The controversial Section 66A of the IT Act has been struck down by the Supreme Court. Calling it unconstitutional and untenable, India’s highest court said that terms like ‘illegal’, ‘grossly offensive’ were vague expressions and were likely to be misunderstood and abused. The court said that Section 66A clearly affects ‘Right to Freedom of Speech and Expression that is enshrined under the Indian Constitution.
As the act is framed in a vague language, it is open to the interpretation of the concerned law enforcement authorities. For example, the act states that any person who sends, by means of a computer resource or a communication device, (a) any information that is grossly offensive or has menacing character; or (b) any information which he knows to be false, but for the purpose of causing annoyance, inconvenience, danger, obstruction, insult, injury, criminal intimidation, enmity, hatred or ill will, persistently by making use of such computer resource or a communication device, and (c) any electronic mail or electronic mail message for the purpose of causing annoyance or inconvenience or to deceive or to mislead the addressee or recipient about the origin of such messages, shall be punishable with imprisonment for a term which may extend to three years and with fine.”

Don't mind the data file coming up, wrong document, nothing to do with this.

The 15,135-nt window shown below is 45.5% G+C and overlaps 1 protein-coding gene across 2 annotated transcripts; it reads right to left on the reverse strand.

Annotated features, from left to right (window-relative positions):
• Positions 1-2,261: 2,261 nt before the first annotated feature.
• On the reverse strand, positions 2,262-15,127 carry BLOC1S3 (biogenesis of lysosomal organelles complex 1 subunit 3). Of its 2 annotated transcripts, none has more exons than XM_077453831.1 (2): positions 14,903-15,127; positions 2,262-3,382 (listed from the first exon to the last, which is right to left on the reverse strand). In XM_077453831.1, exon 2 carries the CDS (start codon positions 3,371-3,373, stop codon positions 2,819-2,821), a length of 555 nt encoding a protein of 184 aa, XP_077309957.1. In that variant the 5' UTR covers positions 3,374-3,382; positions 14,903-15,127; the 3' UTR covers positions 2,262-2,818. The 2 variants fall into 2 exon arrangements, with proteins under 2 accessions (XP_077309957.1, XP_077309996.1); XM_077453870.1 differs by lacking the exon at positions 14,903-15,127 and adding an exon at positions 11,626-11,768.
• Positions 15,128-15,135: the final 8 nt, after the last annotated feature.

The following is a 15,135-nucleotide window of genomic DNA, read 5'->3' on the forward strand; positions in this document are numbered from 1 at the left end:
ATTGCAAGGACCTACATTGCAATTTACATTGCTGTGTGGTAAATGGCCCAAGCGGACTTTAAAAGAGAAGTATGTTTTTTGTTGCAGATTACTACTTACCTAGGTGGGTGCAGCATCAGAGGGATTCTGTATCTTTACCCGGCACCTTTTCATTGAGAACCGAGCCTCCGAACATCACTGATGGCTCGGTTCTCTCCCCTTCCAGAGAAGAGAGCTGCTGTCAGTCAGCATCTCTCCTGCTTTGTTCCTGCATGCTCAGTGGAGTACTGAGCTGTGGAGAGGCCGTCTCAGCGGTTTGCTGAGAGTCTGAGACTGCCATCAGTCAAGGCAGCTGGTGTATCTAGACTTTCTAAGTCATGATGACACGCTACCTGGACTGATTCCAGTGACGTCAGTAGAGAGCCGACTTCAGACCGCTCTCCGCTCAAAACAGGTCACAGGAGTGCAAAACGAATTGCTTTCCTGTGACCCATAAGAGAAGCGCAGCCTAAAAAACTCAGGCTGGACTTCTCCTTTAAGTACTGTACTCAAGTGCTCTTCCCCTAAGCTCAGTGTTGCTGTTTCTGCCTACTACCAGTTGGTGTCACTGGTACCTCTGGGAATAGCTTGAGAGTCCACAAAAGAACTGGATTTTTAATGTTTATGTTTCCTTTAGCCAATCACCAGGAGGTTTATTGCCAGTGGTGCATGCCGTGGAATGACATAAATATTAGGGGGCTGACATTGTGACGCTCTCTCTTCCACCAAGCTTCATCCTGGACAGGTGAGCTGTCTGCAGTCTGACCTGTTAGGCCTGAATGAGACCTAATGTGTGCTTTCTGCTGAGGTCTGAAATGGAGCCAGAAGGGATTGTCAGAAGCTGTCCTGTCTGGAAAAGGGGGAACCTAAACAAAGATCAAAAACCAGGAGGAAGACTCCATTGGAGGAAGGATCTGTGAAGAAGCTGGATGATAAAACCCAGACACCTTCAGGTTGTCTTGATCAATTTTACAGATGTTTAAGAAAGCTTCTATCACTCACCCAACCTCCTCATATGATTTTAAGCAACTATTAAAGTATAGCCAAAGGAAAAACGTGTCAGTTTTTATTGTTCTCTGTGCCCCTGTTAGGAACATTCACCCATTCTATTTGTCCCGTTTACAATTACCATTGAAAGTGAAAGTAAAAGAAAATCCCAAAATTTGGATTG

Given the open ended and subjective nature of the act, there are chances of prosecuting people who can have a different opinion that may not necessarily be dangerous. The section had given police authorities to arrest anyone for posting offensive materials on social networking websites. The landmark judgement was filed on the basis of a petition filed by Shreya Singhal, who sought amendment in Section 66A of the IT Act.